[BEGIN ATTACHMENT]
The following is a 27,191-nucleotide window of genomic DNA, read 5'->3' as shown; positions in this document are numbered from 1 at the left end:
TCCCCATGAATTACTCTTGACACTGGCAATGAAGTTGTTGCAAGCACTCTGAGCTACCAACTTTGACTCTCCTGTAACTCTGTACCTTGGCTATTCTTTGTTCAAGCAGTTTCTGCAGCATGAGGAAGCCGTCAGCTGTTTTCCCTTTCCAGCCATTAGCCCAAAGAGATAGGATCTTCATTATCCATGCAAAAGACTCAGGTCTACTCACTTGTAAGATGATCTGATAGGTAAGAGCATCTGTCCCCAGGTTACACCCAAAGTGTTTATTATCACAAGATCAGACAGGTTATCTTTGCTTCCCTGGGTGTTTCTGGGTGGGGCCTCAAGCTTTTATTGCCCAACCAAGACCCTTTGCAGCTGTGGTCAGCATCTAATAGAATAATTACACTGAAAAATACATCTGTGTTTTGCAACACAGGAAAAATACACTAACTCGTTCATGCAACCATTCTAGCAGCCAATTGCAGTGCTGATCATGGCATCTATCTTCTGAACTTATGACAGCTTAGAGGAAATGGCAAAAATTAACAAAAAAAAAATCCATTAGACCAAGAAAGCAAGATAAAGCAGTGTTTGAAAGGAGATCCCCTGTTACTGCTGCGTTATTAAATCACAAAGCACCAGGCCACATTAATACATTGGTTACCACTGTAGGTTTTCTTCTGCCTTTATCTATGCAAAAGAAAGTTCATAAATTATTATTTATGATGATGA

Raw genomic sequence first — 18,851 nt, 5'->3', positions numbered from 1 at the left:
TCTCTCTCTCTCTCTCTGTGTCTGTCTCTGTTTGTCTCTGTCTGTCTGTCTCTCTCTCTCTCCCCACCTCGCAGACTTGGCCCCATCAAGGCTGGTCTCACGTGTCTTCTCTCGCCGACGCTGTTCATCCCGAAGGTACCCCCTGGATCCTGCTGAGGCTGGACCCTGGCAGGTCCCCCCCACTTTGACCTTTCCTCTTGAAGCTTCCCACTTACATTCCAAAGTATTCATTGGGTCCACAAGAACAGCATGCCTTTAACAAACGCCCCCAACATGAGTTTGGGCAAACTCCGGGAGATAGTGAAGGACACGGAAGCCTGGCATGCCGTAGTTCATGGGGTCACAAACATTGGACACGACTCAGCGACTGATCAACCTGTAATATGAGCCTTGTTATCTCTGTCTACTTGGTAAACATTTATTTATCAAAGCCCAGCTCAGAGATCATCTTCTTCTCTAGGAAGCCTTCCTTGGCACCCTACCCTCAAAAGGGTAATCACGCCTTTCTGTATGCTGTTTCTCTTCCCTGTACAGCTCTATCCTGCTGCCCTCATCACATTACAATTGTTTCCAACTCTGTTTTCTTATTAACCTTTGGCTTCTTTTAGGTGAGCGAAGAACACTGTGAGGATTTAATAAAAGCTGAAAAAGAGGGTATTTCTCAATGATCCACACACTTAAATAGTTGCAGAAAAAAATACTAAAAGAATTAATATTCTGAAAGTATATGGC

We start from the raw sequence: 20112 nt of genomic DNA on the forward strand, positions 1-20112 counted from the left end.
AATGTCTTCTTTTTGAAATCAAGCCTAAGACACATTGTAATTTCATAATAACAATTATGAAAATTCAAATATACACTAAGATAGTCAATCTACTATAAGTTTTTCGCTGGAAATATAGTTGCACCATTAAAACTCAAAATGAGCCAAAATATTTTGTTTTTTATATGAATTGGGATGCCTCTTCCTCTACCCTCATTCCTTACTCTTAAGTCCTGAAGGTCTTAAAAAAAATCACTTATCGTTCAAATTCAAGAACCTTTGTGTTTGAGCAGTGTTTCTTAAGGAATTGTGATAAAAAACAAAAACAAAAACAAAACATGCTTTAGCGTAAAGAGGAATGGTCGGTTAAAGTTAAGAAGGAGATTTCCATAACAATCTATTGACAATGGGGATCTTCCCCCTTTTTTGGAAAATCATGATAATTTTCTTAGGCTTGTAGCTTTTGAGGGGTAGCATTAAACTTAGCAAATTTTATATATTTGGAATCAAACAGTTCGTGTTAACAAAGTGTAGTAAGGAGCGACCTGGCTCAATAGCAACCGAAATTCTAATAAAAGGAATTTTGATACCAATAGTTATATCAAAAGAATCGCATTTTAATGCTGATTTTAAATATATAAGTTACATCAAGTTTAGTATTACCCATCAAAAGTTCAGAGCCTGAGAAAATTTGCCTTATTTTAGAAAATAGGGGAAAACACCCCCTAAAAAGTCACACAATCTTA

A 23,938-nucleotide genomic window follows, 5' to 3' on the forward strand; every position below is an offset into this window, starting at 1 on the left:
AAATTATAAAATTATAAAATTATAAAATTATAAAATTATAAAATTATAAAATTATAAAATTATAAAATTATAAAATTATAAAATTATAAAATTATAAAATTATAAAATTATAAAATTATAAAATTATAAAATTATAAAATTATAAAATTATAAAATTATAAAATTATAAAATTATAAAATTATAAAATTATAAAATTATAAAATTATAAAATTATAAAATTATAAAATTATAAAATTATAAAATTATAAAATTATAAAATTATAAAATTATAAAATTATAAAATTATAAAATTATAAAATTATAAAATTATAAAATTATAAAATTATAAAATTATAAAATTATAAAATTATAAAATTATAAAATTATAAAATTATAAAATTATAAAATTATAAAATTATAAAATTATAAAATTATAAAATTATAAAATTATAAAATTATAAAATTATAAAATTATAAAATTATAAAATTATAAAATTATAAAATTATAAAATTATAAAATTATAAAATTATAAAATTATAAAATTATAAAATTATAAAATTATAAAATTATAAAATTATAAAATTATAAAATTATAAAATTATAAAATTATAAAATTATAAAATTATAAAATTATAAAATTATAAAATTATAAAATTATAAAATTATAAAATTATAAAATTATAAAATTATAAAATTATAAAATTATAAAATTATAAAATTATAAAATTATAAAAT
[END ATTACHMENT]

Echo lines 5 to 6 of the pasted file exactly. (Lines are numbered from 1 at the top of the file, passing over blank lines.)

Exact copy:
We start from the raw sequence: 20112 nt of genomic DNA on the forward strand, positions 1-20112 counted from the left end.
AATGTCTTCTTTTTGAAATCAAGCCTAAGACACATTGTAATTTCATAATAACAATTATGAAAATTCAAATATACACTAAGATAGTCAATCTACTATAAGTTTTTCGCTGGAAATATAGTTGCACCATTAAAACTCAAAATGAGCCAAAATATTTTGTTTTTTATATGAATTGGGATGCCTCTTCCTCTACCCTCATTCCTTACTCTTAAGTCCTGAAGGTCTTAAAAAAAATCACTTATCGTTCAAATTCAAGAACCTTTGTGTTTGAGCAGTGTTTCTTAAGGAATTGTGATAAAAAACAAAAACAAAAACAAAACATGCTTTAGCGTAAAGAGGAATGGTCGGTTAAAGTTAAGAAGGAGATTTCCATAACAATCTATTGACAATGGGGATCTTCCCCCTTTTTTGGAAAATCATGATAATTTTCTTAGGCTTGTAGCTTTTGAGGGGTAGCATTAAACTTAGCAAATTTTATATATTTGGAATCAAACAGTTCGTGTTAACAAAGTGTAGTAAGGAGCGACCTGGCTCAATAGCAACCGAAATTCTAATAAAAGGAATTTTGATACCAATAGTTATATCAAAAGAATCGCATTTTAATGCTGATTTTAAATATATAAGTTACATCAAGTTTAGTATTACCCATCAAAAGTTCAGAGCCTGAGAAAATTTGCCTTATTTTAGAAAATAGGGGAAAACACCCCCTAAAAAGTCACACAATCTTA